Hydroponics and crop growth | Industrial, Medical And Specialty Gases | Coregas Australia

Hydroponics and crop growth

Hydroponics and other greenhouse growing techniques use carbon dioxide to stimulate plant growth. These farming methods are becoming increasingly popular in Australia.

Carbon dioxide as a crop growth promoter

Elevated levels of carbon dioxide enhance plant growth. In greenhouses, the growth rate and development of all plants can be improved by controlling carbon dioxide CO2 concentrations at levels of around 800 ppm. This is approximately twice as much as the natural concentration of CO2 in natural ambient air. Higher CO2 concentrations up to 2000 ppm have been used in greenhouses and hydroponics, but each incremental increase in CO2 levels above 700 ppm has diminishing benefit to the plants. Despite these diminishing returns, some operators control the CO2 levels at 1000 or 1200 ppm to fully exploit the potential of CO2 addition.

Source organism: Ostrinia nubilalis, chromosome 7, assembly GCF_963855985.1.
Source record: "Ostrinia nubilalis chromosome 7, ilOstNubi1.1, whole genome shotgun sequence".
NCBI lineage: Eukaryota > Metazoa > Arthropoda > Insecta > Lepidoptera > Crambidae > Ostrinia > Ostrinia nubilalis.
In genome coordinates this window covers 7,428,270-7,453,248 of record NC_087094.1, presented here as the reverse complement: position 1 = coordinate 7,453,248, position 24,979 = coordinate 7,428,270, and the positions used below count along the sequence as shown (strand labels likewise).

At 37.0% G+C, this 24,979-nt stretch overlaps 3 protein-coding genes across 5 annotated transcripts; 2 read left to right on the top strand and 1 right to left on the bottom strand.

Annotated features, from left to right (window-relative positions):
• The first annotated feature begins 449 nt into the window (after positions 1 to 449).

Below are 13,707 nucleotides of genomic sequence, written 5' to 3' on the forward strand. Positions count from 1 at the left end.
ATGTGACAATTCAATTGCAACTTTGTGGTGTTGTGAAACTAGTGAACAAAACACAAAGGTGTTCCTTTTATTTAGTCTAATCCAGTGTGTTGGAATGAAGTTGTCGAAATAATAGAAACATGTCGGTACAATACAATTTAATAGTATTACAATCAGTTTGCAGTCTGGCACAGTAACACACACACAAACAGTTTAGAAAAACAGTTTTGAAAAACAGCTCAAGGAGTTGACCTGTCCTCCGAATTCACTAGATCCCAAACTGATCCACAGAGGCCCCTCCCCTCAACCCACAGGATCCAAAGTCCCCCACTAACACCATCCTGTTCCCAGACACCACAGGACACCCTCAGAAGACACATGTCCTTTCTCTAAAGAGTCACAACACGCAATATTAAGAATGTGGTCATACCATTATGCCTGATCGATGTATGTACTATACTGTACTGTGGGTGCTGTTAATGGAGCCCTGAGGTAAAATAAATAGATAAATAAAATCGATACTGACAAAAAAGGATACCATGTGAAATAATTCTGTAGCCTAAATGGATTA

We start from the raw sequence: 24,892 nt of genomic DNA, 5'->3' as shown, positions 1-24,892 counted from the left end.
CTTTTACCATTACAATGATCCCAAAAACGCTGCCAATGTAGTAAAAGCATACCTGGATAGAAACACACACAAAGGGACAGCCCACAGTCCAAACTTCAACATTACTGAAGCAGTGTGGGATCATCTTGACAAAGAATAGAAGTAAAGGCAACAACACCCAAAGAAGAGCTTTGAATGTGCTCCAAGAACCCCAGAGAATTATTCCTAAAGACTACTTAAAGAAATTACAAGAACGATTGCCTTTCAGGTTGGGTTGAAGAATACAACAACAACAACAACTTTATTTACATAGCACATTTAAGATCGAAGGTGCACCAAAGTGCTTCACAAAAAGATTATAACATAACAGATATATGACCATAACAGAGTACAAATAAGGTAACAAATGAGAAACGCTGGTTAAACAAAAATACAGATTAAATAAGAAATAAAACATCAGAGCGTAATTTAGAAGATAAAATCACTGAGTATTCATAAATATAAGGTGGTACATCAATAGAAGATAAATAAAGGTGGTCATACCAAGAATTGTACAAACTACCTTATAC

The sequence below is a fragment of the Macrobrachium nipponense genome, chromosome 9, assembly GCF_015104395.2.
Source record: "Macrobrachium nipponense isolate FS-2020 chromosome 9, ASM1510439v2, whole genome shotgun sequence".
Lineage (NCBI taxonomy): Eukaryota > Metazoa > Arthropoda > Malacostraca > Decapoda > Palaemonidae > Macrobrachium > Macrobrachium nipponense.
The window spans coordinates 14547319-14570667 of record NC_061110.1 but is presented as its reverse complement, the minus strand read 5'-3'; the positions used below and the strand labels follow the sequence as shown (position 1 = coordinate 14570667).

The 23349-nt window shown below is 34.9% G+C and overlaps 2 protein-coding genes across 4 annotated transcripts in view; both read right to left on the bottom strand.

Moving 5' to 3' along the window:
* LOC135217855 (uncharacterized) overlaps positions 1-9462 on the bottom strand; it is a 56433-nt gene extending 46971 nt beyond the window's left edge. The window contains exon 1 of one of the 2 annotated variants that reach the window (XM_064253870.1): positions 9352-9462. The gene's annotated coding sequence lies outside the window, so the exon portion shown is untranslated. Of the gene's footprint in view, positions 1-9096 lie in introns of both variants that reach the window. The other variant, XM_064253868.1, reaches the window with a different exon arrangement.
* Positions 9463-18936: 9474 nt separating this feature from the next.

At high levels, CO2 can be toxic to humans and bugs. For humans, the short term exposure limit is 3% and the long term 8-hour time-weighted average exposure limit is 0.5% (5000 ppm). For bugs such as white fly, exposure to a CO2 concentration of 1% for one hour has been reported to be an effective fumigation technique.

Optimised CO2 levels in greenhouses raise productivity and crop yields considerably, up to 40% during the darkest time of the year. In addition, they also improve the quality of the crop. When the CO2 level in the greenhouse is optimised, the plants will produce uniform fruit, salads and vegetables of the best quality. So CO2 can maximise both the crop yield and the sales price for the harvest. This technique is applied to greenhouses using both hydroponic and conventional soil growing techniques.